Oh, and another one: be sensitive to the glazing over of the eyes of an agent being pitched to. I saw her eyes glaze over from the other side of the room. This was a woman who needed rescuing, I thought. I was right.
Actually, authors need to be sensitive to the glazing over of eyes even when not pitching to agents, at parties or not. Yes, we must be passionate and even obsessed about our book, but we also need to display good behaviour and common sense. Put it another way: it will gain you nothing if you bore the pants off someone. After all, you'll probably do it to your readers, too.
While I'm here, it's worth reminding you of something I've said before: writers, even published ones, need to have several pitch stages prepared:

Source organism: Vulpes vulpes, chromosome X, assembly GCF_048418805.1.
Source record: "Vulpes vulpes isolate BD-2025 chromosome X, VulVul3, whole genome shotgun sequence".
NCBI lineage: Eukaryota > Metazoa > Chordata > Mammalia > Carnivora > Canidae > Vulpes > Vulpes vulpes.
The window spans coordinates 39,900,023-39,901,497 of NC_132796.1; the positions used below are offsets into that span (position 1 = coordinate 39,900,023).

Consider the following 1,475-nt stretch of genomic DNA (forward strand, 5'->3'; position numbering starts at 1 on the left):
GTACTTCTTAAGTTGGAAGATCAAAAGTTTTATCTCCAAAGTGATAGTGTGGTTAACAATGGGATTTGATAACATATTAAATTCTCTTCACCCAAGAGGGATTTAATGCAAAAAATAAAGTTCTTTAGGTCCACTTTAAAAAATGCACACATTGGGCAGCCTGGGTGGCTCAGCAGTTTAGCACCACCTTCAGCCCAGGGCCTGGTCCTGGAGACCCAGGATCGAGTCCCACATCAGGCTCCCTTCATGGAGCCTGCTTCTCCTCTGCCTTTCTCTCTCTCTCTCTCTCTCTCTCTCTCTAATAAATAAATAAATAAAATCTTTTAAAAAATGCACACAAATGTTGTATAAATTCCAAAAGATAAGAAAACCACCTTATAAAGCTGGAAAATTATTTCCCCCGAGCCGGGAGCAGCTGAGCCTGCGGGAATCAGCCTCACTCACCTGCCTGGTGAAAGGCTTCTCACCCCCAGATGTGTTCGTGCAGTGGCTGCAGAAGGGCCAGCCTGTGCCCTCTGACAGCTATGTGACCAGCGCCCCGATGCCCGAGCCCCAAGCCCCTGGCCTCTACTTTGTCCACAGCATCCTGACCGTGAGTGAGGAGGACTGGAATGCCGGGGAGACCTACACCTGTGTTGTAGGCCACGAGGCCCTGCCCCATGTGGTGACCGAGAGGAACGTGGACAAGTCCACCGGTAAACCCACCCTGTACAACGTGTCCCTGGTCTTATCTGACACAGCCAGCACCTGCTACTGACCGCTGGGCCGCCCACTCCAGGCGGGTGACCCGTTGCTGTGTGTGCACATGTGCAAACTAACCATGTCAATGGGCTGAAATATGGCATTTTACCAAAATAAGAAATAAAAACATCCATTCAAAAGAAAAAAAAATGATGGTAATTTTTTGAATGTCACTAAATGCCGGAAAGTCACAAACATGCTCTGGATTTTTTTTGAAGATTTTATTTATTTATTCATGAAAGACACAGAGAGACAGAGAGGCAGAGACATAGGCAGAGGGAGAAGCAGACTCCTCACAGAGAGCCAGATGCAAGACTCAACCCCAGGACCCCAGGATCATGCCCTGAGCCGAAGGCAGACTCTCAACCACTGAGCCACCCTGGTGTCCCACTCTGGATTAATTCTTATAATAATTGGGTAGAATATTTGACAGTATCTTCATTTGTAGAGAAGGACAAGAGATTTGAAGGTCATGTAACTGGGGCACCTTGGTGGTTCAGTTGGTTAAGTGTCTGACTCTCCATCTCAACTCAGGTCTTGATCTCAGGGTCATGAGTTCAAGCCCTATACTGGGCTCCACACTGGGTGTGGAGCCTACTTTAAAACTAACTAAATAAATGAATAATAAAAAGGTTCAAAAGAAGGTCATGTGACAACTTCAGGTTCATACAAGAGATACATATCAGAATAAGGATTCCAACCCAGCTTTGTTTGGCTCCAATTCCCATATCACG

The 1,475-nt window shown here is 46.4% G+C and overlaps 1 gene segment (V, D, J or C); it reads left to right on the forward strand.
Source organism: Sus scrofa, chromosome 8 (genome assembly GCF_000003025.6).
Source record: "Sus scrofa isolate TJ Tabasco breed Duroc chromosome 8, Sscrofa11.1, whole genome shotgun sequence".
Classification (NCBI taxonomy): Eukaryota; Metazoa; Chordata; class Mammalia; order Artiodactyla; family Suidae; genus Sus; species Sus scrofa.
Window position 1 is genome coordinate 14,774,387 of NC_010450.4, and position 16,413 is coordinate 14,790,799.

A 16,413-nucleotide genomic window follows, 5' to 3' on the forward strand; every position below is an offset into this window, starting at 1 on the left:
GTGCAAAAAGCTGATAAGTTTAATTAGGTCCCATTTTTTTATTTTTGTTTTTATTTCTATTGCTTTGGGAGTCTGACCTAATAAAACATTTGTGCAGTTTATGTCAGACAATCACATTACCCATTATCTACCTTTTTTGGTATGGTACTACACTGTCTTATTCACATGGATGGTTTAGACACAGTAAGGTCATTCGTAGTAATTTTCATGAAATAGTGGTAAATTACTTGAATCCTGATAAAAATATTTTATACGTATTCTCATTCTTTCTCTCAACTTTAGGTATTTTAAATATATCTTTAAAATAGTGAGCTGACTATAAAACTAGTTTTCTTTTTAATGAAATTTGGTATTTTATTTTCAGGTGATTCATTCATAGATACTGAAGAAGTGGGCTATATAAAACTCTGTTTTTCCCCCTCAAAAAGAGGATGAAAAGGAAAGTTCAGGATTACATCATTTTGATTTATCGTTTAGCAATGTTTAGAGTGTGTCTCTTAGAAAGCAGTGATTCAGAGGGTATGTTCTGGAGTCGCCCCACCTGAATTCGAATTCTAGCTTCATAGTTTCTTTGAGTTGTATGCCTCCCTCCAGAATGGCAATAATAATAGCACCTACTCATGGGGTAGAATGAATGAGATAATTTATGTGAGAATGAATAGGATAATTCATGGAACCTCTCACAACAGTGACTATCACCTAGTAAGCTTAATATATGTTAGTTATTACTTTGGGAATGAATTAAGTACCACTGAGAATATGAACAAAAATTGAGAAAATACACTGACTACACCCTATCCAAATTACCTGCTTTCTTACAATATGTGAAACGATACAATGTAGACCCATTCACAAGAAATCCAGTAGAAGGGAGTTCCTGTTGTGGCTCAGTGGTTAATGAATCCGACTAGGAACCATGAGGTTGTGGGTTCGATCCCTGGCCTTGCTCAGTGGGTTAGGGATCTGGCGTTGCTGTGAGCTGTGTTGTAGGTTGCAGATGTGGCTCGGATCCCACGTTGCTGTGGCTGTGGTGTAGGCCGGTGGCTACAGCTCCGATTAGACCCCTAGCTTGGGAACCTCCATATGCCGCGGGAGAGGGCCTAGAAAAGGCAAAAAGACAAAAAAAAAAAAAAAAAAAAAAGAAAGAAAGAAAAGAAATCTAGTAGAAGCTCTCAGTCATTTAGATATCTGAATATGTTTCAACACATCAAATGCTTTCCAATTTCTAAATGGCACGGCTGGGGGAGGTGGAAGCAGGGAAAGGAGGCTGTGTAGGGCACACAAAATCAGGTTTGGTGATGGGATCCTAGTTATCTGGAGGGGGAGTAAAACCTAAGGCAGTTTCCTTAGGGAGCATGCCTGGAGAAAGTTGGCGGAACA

- The really, really short core pitch, so short that no one's eyes could glaze over, so intriguing that the attention is caught, so compelling that the agent / other listener asks for more. This pitch is about ten seconds long. Or less.
- The next layer, in which you add a couple more details when there has been no sign of glazed eyes and every sign of wanting more.
- The next layer - do be careful here: are you sure the eyes aren't glazing over? Perhaps this is a very polite person who is disguising the fact that she's desperate to escape.If you get to the end of the third layer, you have been talking for ONE MINUTE. This is a very long time. (Unless this is a formal pitch, in which you have been allocated a certain amount of time.)
- In which you answer questions put by your listener. If no questions, shut up.
- The full-blown "I've been invited to this festival/library/conference and I actually have been told to talk about my book a LOT." one.
- Shorter is better than longer. Practise your Stage 1 pitch till it's needle-sharp. And I think ten seconds is perfectly adequate.
- Don't do it when the agent is trying to have fun.
I think she's probably right now having an e-fit photo drawn up and sent round all her agent friends.